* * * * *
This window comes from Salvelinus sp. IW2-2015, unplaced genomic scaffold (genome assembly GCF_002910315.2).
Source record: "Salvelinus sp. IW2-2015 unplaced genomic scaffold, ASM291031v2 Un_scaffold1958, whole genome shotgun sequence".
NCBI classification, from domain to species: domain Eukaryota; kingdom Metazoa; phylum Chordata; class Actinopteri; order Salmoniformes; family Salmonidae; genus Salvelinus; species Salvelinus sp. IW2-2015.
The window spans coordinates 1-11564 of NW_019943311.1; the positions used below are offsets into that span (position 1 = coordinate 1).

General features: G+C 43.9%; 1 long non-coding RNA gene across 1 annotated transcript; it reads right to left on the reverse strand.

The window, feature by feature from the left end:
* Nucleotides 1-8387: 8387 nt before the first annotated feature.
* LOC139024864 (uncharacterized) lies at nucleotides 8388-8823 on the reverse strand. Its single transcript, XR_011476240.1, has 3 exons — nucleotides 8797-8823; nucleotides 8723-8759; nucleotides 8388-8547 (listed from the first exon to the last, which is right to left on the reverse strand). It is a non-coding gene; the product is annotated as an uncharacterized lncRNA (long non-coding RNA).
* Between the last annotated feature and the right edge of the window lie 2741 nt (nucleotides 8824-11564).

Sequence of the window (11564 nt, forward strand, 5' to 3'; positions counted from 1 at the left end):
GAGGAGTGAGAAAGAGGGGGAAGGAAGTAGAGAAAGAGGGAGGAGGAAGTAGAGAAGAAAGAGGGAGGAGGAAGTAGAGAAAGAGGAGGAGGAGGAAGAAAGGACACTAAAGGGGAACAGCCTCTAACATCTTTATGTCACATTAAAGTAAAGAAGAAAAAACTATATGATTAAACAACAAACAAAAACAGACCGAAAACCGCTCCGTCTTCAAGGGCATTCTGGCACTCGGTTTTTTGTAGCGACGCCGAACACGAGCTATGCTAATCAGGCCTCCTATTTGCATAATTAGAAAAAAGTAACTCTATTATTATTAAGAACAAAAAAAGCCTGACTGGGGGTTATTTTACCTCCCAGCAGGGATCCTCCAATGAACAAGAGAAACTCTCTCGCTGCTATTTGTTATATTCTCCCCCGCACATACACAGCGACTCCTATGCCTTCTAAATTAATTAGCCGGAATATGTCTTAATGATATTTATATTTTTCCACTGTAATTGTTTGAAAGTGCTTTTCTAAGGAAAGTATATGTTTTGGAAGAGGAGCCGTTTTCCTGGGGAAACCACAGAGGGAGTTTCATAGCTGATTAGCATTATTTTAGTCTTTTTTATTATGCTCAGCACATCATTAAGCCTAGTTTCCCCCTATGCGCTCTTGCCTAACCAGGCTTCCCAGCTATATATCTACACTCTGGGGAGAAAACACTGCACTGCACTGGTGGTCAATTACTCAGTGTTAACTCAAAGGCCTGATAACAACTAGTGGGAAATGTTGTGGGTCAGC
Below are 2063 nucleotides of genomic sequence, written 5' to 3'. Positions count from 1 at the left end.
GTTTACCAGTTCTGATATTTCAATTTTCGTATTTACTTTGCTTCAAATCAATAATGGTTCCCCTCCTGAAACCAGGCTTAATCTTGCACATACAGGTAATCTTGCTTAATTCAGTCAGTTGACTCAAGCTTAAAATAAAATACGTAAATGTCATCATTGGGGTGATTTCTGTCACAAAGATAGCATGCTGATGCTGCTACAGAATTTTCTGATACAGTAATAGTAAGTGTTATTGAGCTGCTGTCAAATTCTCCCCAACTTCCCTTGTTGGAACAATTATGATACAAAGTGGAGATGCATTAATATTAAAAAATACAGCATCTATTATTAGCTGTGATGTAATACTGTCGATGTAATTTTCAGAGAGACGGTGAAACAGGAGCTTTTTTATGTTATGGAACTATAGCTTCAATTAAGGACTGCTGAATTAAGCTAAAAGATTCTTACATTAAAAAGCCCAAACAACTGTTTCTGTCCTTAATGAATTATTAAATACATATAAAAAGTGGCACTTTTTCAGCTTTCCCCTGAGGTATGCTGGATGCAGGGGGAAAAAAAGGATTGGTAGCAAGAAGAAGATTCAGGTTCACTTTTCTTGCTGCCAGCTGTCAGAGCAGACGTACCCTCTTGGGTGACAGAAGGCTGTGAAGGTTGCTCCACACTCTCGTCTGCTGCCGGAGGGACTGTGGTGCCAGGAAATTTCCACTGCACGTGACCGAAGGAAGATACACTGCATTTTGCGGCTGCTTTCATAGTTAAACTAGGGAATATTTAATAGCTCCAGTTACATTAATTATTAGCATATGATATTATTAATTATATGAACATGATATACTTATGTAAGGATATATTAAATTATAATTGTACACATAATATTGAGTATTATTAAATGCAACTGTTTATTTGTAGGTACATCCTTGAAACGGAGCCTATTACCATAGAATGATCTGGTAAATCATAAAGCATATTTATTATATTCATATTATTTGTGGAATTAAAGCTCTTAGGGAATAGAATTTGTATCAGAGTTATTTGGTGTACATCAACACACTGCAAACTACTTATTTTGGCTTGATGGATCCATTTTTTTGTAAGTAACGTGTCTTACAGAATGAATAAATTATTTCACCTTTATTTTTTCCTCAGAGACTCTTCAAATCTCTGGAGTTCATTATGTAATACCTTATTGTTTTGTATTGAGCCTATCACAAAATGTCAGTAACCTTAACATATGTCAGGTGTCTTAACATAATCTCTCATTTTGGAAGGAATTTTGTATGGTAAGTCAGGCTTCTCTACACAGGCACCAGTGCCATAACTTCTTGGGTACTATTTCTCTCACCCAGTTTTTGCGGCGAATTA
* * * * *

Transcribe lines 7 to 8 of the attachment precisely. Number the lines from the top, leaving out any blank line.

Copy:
* Nucleotides 1-8387: 8387 nt before the first annotated feature.
* LOC139024864 (uncharacterized) lies at nucleotides 8388-8823 on the reverse strand. Its single transcript, XR_011476240.1, has 3 exons — nucleotides 8797-8823; nucleotides 8723-8759; nucleotides 8388-8547 (listed from the first exon to the last, which is right to left on the reverse strand). It is a non-coding gene; the product is annotated as an uncharacterized lncRNA (long non-coding RNA).